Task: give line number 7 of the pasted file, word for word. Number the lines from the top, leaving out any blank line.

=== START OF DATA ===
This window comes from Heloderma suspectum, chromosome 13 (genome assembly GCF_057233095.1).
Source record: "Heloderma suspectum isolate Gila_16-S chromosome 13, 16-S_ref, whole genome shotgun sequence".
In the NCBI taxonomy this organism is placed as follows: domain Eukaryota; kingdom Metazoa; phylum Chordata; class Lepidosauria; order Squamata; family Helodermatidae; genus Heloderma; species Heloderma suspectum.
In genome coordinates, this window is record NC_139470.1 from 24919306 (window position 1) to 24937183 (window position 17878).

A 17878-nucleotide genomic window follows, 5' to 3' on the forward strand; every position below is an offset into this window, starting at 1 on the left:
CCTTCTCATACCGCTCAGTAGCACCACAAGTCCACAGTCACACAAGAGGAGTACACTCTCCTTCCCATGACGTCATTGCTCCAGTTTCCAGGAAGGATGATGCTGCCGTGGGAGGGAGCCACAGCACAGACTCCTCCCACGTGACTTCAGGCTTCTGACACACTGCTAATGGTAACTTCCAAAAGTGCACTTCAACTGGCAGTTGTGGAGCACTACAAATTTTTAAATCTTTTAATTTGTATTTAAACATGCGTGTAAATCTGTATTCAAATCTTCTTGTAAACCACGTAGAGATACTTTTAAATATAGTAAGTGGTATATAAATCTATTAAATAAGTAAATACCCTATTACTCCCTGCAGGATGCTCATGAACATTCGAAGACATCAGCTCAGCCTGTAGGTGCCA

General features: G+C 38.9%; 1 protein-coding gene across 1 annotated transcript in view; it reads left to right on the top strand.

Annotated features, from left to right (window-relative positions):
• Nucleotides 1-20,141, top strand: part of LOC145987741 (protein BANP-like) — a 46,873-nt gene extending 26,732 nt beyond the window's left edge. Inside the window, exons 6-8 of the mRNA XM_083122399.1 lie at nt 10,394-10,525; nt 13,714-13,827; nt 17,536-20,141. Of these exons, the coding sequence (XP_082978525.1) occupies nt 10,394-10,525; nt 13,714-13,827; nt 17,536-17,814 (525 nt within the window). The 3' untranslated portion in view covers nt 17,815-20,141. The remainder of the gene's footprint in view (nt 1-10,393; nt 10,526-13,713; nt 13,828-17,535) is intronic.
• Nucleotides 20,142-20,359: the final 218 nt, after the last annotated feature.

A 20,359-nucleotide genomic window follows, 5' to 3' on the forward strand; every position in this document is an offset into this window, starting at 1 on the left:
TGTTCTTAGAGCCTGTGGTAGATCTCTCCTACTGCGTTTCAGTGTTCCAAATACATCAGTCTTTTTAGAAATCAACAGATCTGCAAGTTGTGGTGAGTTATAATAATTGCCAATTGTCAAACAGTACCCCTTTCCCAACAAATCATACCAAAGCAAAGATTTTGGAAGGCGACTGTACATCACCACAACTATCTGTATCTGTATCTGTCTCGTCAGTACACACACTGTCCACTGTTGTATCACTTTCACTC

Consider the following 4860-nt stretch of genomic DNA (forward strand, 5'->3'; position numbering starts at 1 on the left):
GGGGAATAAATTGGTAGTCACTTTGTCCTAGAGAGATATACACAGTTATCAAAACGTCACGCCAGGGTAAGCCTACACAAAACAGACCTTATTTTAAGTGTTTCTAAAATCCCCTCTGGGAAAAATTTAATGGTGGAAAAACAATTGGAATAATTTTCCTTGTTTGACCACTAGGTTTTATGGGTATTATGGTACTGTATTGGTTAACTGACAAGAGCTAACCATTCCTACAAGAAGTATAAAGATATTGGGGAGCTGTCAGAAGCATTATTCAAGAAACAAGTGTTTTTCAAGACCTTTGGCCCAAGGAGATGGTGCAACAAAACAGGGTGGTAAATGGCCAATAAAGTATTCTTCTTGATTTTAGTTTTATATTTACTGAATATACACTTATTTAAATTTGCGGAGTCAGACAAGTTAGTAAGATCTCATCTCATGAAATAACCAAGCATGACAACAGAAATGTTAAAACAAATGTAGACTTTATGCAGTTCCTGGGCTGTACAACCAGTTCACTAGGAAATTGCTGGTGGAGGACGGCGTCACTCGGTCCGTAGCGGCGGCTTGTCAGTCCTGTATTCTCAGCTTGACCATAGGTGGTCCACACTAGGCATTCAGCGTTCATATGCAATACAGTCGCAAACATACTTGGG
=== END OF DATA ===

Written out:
General features: G+C 38.9%; 1 protein-coding gene across 1 annotated transcript in view; it reads left to right on the top strand.